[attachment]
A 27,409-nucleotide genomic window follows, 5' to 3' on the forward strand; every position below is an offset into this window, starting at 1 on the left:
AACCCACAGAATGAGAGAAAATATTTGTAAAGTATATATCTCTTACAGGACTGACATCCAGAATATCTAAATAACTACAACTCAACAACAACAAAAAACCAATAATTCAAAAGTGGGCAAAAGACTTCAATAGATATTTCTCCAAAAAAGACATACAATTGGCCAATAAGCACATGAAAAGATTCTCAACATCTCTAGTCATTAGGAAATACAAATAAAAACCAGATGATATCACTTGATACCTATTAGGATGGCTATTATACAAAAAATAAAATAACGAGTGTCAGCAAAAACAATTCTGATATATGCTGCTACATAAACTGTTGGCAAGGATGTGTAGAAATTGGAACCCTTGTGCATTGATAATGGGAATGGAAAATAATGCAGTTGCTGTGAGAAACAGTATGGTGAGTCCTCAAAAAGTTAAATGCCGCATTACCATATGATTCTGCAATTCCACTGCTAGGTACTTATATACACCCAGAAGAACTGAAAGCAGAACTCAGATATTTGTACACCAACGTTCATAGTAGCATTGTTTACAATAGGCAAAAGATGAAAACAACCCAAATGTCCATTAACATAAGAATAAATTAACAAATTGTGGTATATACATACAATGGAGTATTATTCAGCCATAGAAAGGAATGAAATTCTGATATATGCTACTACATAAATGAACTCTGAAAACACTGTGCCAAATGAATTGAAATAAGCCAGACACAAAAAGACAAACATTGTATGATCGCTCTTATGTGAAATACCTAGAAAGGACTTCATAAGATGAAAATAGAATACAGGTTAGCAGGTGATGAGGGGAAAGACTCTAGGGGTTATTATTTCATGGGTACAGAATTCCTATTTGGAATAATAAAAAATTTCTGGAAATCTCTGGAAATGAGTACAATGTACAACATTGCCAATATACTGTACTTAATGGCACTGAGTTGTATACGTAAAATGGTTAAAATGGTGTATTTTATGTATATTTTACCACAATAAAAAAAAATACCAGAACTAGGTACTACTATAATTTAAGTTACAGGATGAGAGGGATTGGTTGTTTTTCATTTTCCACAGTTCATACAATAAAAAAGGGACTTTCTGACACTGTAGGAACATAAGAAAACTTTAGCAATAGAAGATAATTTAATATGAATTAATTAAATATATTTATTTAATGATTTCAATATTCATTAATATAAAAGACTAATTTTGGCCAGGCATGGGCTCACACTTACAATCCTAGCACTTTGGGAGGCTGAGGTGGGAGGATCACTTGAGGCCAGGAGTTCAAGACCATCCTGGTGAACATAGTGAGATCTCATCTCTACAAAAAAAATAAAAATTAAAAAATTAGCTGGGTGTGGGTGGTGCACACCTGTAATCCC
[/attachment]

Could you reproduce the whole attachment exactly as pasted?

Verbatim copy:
A 27,409-nucleotide genomic window follows, 5' to 3' on the forward strand; every position below is an offset into this window, starting at 1 on the left:
AACCCACAGAATGAGAGAAAATATTTGTAAAGTATATATCTCTTACAGGACTGACATCCAGAATATCTAAATAACTACAACTCAACAACAACAAAAAACCAATAATTCAAAAGTGGGCAAAAGACTTCAATAGATATTTCTCCAAAAAAGACATACAATTGGCCAATAAGCACATGAAAAGATTCTCAACATCTCTAGTCATTAGGAAATACAAATAAAAACCAGATGATATCACTTGATACCTATTAGGATGGCTATTATACAAAAAATAAAATAACGAGTGTCAGCAAAAACAATTCTGATATATGCTGCTACATAAACTGTTGGCAAGGATGTGTAGAAATTGGAACCCTTGTGCATTGATAATGGGAATGGAAAATAATGCAGTTGCTGTGAGAAACAGTATGGTGAGTCCTCAAAAAGTTAAATGCCGCATTACCATATGATTCTGCAATTCCACTGCTAGGTACTTATATACACCCAGAAGAACTGAAAGCAGAACTCAGATATTTGTACACCAACGTTCATAGTAGCATTGTTTACAATAGGCAAAAGATGAAAACAACCCAAATGTCCATTAACATAAGAATAAATTAACAAATTGTGGTATATACATACAATGGAGTATTATTCAGCCATAGAAAGGAATGAAATTCTGATATATGCTACTACATAAATGAACTCTGAAAACACTGTGCCAAATGAATTGAAATAAGCCAGACACAAAAAGACAAACATTGTATGATCGCTCTTATGTGAAATACCTAGAAAGGACTTCATAAGATGAAAATAGAATACAGGTTAGCAGGTGATGAGGGGAAAGACTCTAGGGGTTATTATTTCATGGGTACAGAATTCCTATTTGGAATAATAAAAAATTTCTGGAAATCTCTGGAAATGAGTACAATGTACAACATTGCCAATATACTGTACTTAATGGCACTGAGTTGTATACGTAAAATGGTTAAAATGGTGTATTTTATGTATATTTTACCACAATAAAAAAAAATACCAGAACTAGGTACTACTATAATTTAAGTTACAGGATGAGAGGGATTGGTTGTTTTTCATTTTCCACAGTTCATACAATAAAAAAGGGACTTTCTGACACTGTAGGAACATAAGAAAACTTTAGCAATAGAAGATAATTTAATATGAATTAATTAAATATATTTATTTAATGATTTCAATATTCATTAATATAAAAGACTAATTTTGGCCAGGCATGGGCTCACACTTACAATCCTAGCACTTTGGGAGGCTGAGGTGGGAGGATCACTTGAGGCCAGGAGTTCAAGACCATCCTGGTGAACATAGTGAGATCTCATCTCTACAAAAAAAATAAAAATTAAAAAATTAGCTGGGTGTGGGTGGTGCACACCTGTAATCCC